By ANDREW CAIN, Richmond Times-Dispatch (Metered Paywall - 20 articles a month)
Former U.S. Sen. Jim Webb, D-Va., on Thursday declared his candidacy for president, saying he understands he is a long shot but believes the country needs a fresh approach to problems that divide Americans. “I understand the odds, particularly in today’s political climate where fair debate is so often drowned out by huge sums of money,” Webb said in a statement.
By RACHEL WEINER, Washington Post
Former Virginia senator Jim Webb announced Thursday that he will run for president, setting himself on an uphill trek for the Democratic nomination with little national name recognition and scant financial support. Webb adds a decidedly more conservative option for Democratic voters in a field in which former secretary of state Hillary Rodham Clinton has tacked to the left under criticism from liberal former Maryland governor Martin O’Malley and socialist Sen. Bernie Sanders (I-Vt.).
By KEN THOMAS, Associated Press
A look at former Virginia Sen. Jim Webb, who announced Thursday he would seek the Democratic presidential nomination.
By MEGAN WILLIAMS AND GRIFFIN MOORES, News Leader (Metered Pay Wall)
It's SOL blitz time, and a Ware Elementary School third-grader offers an answer to a practice question, an incorrect answer as it turns out. She turns to a classmate. "I told you, I'm a failure," she said.
By PHIL WALZER, Virginian-Pilot (Metered Paywall - 10 articles a month)
For the first time in at least a decade, the unemployment rate in Hampton Roads is higher than the national average. The region recorded a jobless rate of 5.5 percent in May, the Virginia Employment Commission said Wednesday. That was up from the 5.0 percent rate for Hampton Roads in April, but lower than the area's 5.7 percent rate in May 2014.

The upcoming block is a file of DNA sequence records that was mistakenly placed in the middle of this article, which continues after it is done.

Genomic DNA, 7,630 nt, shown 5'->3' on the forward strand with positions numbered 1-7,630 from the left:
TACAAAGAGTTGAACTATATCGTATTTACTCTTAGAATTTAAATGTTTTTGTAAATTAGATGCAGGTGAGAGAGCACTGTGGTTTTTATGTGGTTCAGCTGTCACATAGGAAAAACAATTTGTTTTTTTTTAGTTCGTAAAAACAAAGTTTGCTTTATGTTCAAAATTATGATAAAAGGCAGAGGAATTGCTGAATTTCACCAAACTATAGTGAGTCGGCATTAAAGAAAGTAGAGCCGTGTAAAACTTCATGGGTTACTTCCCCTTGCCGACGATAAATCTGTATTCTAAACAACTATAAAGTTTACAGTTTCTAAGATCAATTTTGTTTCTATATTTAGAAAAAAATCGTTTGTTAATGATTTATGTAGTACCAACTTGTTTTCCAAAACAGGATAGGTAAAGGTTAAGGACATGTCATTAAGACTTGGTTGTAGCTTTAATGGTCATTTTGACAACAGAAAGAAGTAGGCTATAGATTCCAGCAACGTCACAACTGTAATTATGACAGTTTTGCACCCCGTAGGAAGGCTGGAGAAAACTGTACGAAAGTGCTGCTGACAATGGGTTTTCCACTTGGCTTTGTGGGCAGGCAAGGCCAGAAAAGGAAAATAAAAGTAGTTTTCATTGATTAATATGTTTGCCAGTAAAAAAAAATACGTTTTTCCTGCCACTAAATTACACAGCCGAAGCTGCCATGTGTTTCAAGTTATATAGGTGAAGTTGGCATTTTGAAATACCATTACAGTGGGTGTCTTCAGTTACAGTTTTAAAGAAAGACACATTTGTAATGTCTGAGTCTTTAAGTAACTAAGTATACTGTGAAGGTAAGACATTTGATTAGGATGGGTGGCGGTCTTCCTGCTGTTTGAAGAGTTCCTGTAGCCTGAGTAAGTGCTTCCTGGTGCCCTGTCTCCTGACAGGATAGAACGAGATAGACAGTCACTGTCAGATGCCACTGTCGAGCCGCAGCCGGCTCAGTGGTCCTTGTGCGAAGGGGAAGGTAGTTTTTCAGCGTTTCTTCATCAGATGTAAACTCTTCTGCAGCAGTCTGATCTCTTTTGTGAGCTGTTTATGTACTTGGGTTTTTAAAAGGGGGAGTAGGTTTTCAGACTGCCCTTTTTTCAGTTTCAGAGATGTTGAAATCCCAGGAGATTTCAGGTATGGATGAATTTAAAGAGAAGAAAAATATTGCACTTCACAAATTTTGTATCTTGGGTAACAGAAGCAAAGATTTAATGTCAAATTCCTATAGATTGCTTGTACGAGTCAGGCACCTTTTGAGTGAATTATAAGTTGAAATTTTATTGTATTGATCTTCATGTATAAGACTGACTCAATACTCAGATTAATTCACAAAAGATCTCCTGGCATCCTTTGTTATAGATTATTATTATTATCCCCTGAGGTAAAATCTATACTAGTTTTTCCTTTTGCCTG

By PHILIP WALZER, Virginian-Pilot (Metered Paywall - 10 articles a month)
Dollar Tree Inc. said Thursday it will complete its $9.2 billion acquisition of Family Dollar stores on Monday after federal regulators approved an agreement to meet antitrust concerns. The combined company will be the largest discount retailer in North America, with more than 13,000 stores.
By KALI SCHUMITZ , Fairfax Times
Cyclists in the Interstate 66 corridor are hoping that the proposed highway widening project also will create an opportunity to add new bike facilities. However, for residents in Dunn Loring and Oakton already concerned about the highway encroaching into their yards and a community school, one proposed bike trail signifies to them another 10 feet of property that they might lose.
By JESSIE POUNDS, News & Advance
A new board of directors grasped the reins of Sweet Briar College early Thursday evening with a conference call that unanimously appointed Harrisonburg attorney Phillip Stone as the new president and formally rescinded February’s board decision to close the school. Reached by phone just minutes after the call, he said, “I’m on my way.”
By JACKSON MCMILLAN, Virginia Gazette
The federal government has officially extended recognition to the Pamunkey Indian tribe, whose members have lived in King William County since the before European colonization. It is the first Virginia tribe to achieve such recognition. In the wake of the announcement Pamunkey Indian Chief Kevin Brown, who has helped the tribe's 30-year quest for such recognition, tendered his resignation as chief.
By MARK ST. JOHN ERICKSON , Daily Press (Paywall for certain articles)
More than four centuries after its warriors met the first permanent English settlers in America, the Pamunkey Indian tribe of King William County has won official recognition from the federal government. The long-awaited decision by the Department of Interior’s Bureau of Indian Affairs was officially announced in a brief news release issued Thursday morning.
By JOE HEIM, Washington Post